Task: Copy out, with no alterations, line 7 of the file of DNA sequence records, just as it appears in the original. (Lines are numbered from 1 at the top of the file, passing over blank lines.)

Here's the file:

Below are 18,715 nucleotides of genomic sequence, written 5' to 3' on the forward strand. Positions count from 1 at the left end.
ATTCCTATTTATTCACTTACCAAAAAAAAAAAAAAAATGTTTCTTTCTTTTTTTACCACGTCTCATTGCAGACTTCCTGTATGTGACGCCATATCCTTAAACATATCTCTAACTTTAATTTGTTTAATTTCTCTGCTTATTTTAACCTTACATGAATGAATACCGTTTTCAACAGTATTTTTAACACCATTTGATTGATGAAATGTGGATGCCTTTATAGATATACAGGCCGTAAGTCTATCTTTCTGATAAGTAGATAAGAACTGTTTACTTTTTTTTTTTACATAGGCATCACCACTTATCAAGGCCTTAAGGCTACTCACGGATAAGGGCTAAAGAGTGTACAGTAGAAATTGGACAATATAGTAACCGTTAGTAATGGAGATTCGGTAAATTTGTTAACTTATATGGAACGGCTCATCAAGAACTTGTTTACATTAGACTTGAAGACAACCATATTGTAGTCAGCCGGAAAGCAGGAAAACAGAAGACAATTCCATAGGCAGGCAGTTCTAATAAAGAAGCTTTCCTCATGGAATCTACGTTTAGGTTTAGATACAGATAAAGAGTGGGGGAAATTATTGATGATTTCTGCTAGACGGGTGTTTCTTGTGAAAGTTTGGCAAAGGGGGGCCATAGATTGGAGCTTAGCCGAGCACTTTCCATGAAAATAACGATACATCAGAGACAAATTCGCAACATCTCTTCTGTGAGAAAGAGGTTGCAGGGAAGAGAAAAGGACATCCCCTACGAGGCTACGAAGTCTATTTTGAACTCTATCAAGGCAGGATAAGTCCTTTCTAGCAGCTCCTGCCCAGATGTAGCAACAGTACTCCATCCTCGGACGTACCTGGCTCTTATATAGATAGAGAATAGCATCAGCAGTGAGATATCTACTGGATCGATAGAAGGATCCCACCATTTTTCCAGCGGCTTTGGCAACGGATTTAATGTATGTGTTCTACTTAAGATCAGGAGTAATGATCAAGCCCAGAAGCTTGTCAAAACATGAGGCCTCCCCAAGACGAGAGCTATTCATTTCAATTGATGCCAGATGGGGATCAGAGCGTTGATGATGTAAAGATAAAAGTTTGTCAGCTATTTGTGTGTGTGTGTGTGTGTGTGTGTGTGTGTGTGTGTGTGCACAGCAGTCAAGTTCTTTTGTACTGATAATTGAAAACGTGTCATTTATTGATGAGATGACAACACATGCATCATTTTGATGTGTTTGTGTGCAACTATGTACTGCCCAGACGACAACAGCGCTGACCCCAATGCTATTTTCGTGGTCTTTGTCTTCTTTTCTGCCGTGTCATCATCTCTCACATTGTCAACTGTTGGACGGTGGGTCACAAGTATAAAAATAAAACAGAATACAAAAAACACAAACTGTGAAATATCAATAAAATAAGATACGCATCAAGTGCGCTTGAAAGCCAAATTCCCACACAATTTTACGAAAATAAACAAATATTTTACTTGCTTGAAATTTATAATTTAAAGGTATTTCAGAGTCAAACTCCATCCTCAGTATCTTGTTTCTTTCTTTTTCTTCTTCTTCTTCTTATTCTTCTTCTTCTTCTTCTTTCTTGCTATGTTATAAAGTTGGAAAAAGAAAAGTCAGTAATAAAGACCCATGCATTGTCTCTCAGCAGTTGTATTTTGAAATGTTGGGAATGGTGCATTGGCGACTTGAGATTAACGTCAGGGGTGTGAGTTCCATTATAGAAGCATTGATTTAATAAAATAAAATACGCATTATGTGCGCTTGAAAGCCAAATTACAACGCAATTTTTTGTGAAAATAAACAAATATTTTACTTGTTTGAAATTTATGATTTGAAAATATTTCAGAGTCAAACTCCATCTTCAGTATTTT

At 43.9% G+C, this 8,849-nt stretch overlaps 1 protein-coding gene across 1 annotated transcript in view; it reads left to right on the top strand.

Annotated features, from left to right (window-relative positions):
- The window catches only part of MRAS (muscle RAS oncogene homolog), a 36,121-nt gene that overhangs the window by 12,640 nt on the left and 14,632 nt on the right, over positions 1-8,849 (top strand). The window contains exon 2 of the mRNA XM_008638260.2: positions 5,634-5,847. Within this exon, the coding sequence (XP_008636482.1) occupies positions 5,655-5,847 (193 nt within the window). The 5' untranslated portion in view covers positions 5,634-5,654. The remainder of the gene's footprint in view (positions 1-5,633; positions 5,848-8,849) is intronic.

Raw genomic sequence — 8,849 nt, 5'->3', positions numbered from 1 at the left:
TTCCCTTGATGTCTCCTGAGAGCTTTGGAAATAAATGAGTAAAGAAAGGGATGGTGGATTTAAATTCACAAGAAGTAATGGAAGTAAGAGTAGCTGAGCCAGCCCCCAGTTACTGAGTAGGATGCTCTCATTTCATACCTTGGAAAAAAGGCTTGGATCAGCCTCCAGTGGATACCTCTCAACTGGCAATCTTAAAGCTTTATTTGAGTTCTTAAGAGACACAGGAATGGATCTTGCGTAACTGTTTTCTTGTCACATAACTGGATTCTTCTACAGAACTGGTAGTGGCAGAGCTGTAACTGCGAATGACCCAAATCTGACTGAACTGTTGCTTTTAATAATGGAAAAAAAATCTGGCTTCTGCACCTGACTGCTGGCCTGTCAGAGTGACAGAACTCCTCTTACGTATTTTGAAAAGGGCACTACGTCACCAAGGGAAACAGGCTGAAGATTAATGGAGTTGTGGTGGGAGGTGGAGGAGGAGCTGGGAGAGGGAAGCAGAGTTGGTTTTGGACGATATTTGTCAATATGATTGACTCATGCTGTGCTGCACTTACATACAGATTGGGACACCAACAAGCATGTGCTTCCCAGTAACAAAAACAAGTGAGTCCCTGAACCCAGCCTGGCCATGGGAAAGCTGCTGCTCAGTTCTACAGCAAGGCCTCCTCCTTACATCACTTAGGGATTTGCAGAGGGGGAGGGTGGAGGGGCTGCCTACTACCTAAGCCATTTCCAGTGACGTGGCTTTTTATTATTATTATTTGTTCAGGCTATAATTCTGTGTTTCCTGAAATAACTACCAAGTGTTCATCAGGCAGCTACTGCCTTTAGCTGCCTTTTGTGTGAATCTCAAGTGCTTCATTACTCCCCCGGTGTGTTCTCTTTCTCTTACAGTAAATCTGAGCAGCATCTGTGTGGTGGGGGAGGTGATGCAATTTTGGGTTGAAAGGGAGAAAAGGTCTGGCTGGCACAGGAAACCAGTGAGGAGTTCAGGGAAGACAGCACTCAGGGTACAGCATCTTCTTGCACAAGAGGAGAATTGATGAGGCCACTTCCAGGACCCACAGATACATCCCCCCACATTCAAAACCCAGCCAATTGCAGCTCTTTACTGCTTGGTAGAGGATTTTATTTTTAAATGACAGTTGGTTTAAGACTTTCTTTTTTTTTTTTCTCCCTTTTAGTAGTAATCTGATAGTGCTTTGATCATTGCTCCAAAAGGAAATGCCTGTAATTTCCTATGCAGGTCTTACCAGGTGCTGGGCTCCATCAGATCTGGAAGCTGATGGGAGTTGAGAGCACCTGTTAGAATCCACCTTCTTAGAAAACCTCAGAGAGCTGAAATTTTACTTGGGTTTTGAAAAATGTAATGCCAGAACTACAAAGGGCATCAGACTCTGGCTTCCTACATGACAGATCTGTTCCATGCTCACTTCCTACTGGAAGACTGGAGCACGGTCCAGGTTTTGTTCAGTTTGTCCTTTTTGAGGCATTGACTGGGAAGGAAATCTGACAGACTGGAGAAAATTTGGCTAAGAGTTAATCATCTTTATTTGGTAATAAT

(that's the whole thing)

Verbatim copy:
TTCCCTTGATGTCTCCTGAGAGCTTTGGAAATAAATGAGTAAAGAAAGGGATGGTGGATTTAAATTCACAAGAAGTAATGGAAGTAAGAGTAGCTGAGCCAGCCCCCAGTTACTGAGTAGGATGCTCTCATTTCATACCTTGGAAAAAAGGCTTGGATCAGCCTCCAGTGGATACCTCTCAACTGGCAATCTTAAAGCTTTATTTGAGTTCTTAAGAGACACAGGAATGGATCTTGCGTAACTGTTTTCTTGTCACATAACTGGATTCTTCTACAGAACTGGTAGTGGCAGAGCTGTAACTGCGAATGACCCAAATCTGACTGAACTGTTGCTTTTAATAATGGAAAAAAAATCTGGCTTCTGCACCTGACTGCTGGCCTGTCAGAGTGACAGAACTCCTCTTACGTATTTTGAAAAGGGCACTACGTCACCAAGGGAAACAGGCTGAAGATTAATGGAGTTGTGGTGGGAGGTGGAGGAGGAGCTGGGAGAGGGAAGCAGAGTTGGTTTTGGACGATATTTGTCAATATGATTGACTCATGCTGTGCTGCACTTACATACAGATTGGGACACCAACAAGCATGTGCTTCCCAGTAACAAAAACAAGTGAGTCCCTGAACCCAGCCTGGCCATGGGAAAGCTGCTGCTCAGTTCTACAGCAAGGCCTCCTCCTTACATCACTTAGGGATTTGCAGAGGGGGAGGGTGGAGGGGCTGCCTACTACCTAAGCCATTTCCAGTGACGTGGCTTTTTATTATTATTATTTGTTCAGGCTATAATTCTGTGTTTCCTGAAATAACTACCAAGTGTTCATCAGGCAGCTACTGCCTTTAGCTGCCTTTTGTGTGAATCTCAAGTGCTTCATTACTCCCCCGGTGTGTTCTCTTTCTCTTACAGTAAATCTGAGCAGCATCTGTGTGGTGGGGGAGGTGATGCAATTTTGGGTTGAAAGGGAGAAAAGGTCTGGCTGGCACAGGAAACCAGTGAGGAGTTCAGGGAAGACAGCACTCAGGGTACAGCATCTTCTTGCACAAGAGGAGAATTGATGAGGCCACTTCCAGGACCCACAGATACATCCCCCCACATTCAAAACCCAGCCAATTGCAGCTCTTTACTGCTTGGTAGAGGATTTTATTTTTAAATGACAGTTGGTTTAAGACTTTCTTTTTTTTTTTTCTCCCTTTTAGTAGTAATCTGATAGTGCTTTGATCATTGCTCCAAAAGGAAATGCCTGTAATTTCCTATGCAGGTCTTACCAGGTGCTGGGCTCCATCAGATCTGGAAGCTGATGGGAGTTGAGAGCACCTGTTAGAATCCACCTTCTTAGAAAACCTCAGAGAGCTGAAATTTTACTTGGGTTTTGAAAAATGTAATGCCAGAACTACAAAGGGCATCAGACTCTGGCTTCCTACATGACAGATCTGTTCCATGCTCACTTCCTACTGGAAGACTGGAGCACGGTCCAGGTTTTGTTCAGTTTGTCCTTTTTGAGGCATTGACTGGGAAGGAAATCTGACAGACTGGAGAAAATTTGGCTAAGAGTTAATCATCTTTATTTGGTAATAAT